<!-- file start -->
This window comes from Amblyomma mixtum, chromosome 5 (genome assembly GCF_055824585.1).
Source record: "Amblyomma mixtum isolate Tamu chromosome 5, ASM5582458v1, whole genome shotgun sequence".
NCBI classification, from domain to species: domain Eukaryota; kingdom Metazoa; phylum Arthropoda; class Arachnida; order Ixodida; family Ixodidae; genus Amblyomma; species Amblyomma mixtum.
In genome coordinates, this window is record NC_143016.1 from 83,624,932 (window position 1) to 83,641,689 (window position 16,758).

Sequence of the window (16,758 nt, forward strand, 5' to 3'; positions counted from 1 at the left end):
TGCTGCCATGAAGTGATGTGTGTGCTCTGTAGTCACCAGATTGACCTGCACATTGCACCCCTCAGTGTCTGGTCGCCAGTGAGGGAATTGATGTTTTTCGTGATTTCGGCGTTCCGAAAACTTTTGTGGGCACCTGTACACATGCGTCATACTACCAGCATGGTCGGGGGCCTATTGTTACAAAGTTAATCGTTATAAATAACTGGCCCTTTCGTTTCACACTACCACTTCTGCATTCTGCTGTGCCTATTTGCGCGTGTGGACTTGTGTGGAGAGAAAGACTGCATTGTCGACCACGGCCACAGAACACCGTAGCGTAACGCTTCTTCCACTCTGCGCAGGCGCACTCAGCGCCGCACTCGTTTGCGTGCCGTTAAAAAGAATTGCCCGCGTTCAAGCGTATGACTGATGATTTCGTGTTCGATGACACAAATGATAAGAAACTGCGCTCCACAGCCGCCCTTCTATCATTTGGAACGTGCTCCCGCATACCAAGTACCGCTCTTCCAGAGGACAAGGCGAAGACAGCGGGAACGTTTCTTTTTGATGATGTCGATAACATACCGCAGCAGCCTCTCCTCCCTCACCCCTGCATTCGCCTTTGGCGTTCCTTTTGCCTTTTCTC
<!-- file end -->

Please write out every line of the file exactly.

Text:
This window comes from Amblyomma mixtum, chromosome 5 (genome assembly GCF_055824585.1).
Source record: "Amblyomma mixtum isolate Tamu chromosome 5, ASM5582458v1, whole genome shotgun sequence".
NCBI classification, from domain to species: domain Eukaryota; kingdom Metazoa; phylum Arthropoda; class Arachnida; order Ixodida; family Ixodidae; genus Amblyomma; species Amblyomma mixtum.
In genome coordinates, this window is record NC_143016.1 from 83,624,932 (window position 1) to 83,641,689 (window position 16,758).

Sequence of the window (16,758 nt, forward strand, 5' to 3'; positions counted from 1 at the left end):
TGCTGCCATGAAGTGATGTGTGTGCTCTGTAGTCACCAGATTGACCTGCACATTGCACCCCTCAGTGTCTGGTCGCCAGTGAGGGAATTGATGTTTTTCGTGATTTCGGCGTTCCGAAAACTTTTGTGGGCACCTGTACACATGCGTCATACTACCAGCATGGTCGGGGGCCTATTGTTACAAAGTTAATCGTTATAAATAACTGGCCCTTTCGTTTCACACTACCACTTCTGCATTCTGCTGTGCCTATTTGCGCGTGTGGACTTGTGTGGAGAGAAAGACTGCATTGTCGACCACGGCCACAGAACACCGTAGCGTAACGCTTCTTCCACTCTGCGCAGGCGCACTCAGCGCCGCACTCGTTTGCGTGCCGTTAAAAAGAATTGCCCGCGTTCAAGCGTATGACTGATGATTTCGTGTTCGATGACACAAATGATAAGAAACTGCGCTCCACAGCCGCCCTTCTATCATTTGGAACGTGCTCCCGCATACCAAGTACCGCTCTTCCAGAGGACAAGGCGAAGACAGCGGGAACGTTTCTTTTTGATGATGTCGATAACATACCGCAGCAGCCTCTCCTCCCTCACCCCTGCATTCGCCTTTGGCGTTCCTTTTGCCTTTTCTC